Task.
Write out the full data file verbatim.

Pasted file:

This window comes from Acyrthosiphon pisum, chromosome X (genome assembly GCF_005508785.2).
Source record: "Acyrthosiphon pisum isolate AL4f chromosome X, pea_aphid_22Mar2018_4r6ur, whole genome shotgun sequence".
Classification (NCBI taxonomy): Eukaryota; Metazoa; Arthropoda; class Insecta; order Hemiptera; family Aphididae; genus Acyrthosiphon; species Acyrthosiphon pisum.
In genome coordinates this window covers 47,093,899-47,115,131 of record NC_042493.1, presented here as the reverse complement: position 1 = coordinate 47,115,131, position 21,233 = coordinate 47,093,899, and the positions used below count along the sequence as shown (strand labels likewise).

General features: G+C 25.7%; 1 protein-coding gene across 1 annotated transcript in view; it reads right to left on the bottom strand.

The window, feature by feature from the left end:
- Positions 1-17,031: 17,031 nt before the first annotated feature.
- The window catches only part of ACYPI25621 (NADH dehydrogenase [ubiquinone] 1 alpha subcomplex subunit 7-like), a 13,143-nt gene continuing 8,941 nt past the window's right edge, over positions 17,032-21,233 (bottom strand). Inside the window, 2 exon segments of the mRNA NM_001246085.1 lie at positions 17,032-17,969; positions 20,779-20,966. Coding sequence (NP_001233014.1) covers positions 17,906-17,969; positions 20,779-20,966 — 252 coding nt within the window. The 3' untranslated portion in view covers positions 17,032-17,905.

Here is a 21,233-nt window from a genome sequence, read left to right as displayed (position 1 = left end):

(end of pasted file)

This window comes from Acyrthosiphon pisum, chromosome X (genome assembly GCF_005508785.2).
Source record: "Acyrthosiphon pisum isolate AL4f chromosome X, pea_aphid_22Mar2018_4r6ur, whole genome shotgun sequence".
Classification (NCBI taxonomy): Eukaryota; Metazoa; Arthropoda; class Insecta; order Hemiptera; family Aphididae; genus Acyrthosiphon; species Acyrthosiphon pisum.
In genome coordinates this window covers 47,093,899-47,115,131 of record NC_042493.1, presented here as the reverse complement: position 1 = coordinate 47,115,131, position 21,233 = coordinate 47,093,899, and the positions used below count along the sequence as shown (strand labels likewise).

General features: G+C 25.7%; 1 protein-coding gene across 1 annotated transcript in view; it reads right to left on the bottom strand.

The window, feature by feature from the left end:
- Positions 1-17,031: 17,031 nt before the first annotated feature.
- The window catches only part of ACYPI25621 (NADH dehydrogenase [ubiquinone] 1 alpha subcomplex subunit 7-like), a 13,143-nt gene continuing 8,941 nt past the window's right edge, over positions 17,032-21,233 (bottom strand). Inside the window, 2 exon segments of the mRNA NM_001246085.1 lie at positions 17,032-17,969; positions 20,779-20,966. Coding sequence (NP_001233014.1) covers positions 17,906-17,969; positions 20,779-20,966 — 252 coding nt within the window. The 3' untranslated portion in view covers positions 17,032-17,905.

Here is a 21,233-nt window from a genome sequence, read left to right as displayed (position 1 = left end):